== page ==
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I'm using a bash shell script to delete certain files in directory using the below script

#!/bin/bash
path=$1
for filename in $path/*; do
    if [ -d "$filename" ]; then
        echo $filename
        rm $filename/*statssys*
    fi
done

In other words, it is looping one through all directories one level deep inside my specified path and removing any files that have statssys in the name. The problem is that the file paths retrieved in $filename contain numerical endings like file_path[8] or file_path[9]. The square brackets have to be escaped before the rm command works which I do not know how to do as they are hidden inside the $filename variable.

Any help appreciated.

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  • 3
    Change all references of $filename to "$filename". For example, rm "$filename"/*statssys*.
    – FedKad
    Commented Feb 2, 2020 at 11:53
  • 4
  • Thanks @FedonKadifeli - that solved it! I had tried using double quotes before but I had put it around the whole statement instead of just the variable name which didn't work.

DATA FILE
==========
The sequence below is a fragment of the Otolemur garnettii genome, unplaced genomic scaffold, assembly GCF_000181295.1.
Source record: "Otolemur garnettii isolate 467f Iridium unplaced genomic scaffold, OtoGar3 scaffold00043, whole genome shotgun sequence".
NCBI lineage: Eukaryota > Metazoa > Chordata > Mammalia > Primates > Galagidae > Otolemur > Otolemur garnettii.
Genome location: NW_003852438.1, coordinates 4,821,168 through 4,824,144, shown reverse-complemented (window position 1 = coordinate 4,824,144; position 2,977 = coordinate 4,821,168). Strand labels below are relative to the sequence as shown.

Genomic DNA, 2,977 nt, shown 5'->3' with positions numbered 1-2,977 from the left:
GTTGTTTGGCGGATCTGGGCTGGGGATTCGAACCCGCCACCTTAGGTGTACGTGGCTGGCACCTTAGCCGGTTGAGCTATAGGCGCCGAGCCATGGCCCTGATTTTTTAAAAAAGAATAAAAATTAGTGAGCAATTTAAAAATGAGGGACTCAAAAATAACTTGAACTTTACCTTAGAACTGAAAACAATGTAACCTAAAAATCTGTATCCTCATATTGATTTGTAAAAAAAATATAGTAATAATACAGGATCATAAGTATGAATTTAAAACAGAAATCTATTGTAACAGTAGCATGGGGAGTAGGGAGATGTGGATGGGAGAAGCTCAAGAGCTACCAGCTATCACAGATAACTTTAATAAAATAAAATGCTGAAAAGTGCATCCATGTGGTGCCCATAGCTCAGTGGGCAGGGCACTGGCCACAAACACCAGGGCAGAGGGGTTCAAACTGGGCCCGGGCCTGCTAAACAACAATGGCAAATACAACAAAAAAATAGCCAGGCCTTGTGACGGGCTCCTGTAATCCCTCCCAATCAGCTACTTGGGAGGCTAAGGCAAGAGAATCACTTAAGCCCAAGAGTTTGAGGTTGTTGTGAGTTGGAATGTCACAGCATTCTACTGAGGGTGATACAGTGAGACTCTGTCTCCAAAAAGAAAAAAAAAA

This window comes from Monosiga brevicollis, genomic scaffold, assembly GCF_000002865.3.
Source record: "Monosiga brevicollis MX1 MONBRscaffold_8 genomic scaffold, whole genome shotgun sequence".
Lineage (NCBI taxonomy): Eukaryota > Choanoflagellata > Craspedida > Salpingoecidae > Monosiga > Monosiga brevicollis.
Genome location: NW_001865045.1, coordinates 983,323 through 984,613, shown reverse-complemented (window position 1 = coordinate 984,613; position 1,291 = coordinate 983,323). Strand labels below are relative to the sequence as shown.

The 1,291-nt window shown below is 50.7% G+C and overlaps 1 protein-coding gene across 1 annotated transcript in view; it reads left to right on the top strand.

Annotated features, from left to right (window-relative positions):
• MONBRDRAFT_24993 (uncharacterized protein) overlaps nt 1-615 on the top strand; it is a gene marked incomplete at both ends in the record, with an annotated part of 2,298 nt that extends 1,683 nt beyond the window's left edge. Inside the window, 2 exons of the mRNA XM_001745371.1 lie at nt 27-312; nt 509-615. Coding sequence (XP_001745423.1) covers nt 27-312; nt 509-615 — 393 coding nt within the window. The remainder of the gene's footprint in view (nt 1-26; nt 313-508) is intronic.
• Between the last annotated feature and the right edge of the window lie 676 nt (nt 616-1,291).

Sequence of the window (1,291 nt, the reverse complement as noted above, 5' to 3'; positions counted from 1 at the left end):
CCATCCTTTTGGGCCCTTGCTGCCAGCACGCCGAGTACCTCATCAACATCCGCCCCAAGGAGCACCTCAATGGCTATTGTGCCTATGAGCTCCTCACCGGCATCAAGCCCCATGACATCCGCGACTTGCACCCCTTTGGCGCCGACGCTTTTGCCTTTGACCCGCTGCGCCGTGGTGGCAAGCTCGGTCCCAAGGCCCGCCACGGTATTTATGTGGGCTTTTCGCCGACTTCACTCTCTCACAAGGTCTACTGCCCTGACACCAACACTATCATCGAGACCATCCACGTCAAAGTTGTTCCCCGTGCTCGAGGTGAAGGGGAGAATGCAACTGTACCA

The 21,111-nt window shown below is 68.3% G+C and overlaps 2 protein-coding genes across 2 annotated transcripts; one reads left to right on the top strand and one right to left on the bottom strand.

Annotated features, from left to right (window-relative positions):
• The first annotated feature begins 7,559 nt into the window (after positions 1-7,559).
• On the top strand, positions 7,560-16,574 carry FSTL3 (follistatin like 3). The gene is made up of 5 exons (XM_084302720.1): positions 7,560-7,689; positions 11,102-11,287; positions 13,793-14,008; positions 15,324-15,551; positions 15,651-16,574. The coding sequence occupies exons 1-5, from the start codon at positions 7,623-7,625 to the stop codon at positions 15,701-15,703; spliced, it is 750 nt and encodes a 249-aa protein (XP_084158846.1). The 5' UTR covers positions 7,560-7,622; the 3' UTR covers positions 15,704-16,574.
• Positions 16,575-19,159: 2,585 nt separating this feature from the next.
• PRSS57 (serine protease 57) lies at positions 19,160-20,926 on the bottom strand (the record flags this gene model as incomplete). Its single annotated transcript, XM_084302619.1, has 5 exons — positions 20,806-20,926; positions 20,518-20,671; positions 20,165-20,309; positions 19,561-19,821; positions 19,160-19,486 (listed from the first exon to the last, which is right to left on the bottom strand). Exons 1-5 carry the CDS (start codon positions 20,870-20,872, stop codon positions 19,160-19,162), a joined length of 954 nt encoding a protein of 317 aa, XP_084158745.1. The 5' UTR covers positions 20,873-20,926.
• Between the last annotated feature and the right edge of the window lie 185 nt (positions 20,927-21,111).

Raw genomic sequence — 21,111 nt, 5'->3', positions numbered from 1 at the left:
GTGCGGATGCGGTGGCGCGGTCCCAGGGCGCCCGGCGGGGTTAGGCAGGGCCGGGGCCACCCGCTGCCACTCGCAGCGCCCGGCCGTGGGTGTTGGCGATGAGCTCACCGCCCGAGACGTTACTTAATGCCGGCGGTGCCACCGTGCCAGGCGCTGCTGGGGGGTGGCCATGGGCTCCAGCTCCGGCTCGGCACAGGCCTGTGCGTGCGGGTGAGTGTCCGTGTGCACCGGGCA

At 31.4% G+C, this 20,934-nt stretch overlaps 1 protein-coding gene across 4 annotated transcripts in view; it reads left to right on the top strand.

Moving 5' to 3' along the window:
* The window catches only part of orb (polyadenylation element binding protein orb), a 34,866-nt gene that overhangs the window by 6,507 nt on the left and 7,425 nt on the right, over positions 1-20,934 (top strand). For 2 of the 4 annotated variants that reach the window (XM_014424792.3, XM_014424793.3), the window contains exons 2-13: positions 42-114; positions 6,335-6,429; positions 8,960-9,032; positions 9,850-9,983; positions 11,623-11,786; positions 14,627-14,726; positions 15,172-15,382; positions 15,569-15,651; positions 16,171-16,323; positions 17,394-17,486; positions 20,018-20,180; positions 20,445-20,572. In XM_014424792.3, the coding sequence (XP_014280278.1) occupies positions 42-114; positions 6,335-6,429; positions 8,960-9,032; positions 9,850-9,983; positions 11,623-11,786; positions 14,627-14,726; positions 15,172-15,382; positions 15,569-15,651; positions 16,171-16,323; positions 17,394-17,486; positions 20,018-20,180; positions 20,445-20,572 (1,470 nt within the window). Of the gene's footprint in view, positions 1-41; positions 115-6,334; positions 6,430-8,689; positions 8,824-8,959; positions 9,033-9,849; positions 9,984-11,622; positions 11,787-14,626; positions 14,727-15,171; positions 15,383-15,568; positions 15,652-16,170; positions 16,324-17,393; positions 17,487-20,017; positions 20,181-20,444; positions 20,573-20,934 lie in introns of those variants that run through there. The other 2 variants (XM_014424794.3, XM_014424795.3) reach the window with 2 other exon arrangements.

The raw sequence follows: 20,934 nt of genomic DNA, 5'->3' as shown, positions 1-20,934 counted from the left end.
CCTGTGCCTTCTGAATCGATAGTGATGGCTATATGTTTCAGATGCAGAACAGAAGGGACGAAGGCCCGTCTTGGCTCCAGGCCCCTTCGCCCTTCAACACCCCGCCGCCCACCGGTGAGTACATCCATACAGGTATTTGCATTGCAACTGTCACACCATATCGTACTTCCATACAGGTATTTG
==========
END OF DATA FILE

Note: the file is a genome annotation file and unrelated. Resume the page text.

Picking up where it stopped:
– wrahman
    Commented Feb 2, 2020 at 12:04

1 Answer 1

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In Bash scripts there are many pitfalls that a casual programmer may fall into.

One rule is to double quote every parameter expansion which is your main problem. Some other rules include avoid echo to output arbitrary data and use -- to separate options from other arguments to guard against arguments that happen to start with - but should not be taken as options.

In your example, you can change your script to something like:

#!/bin/bash --
path="$1"
for filename in "$path"/*; do
    if [ -d "$filename" ]; then
        printf '%s\n' "$filename"
        rm -- "$filename"/*statssys*
    fi
done

For more detailed explanation I strongly advise you to read Bash Pitfalls.

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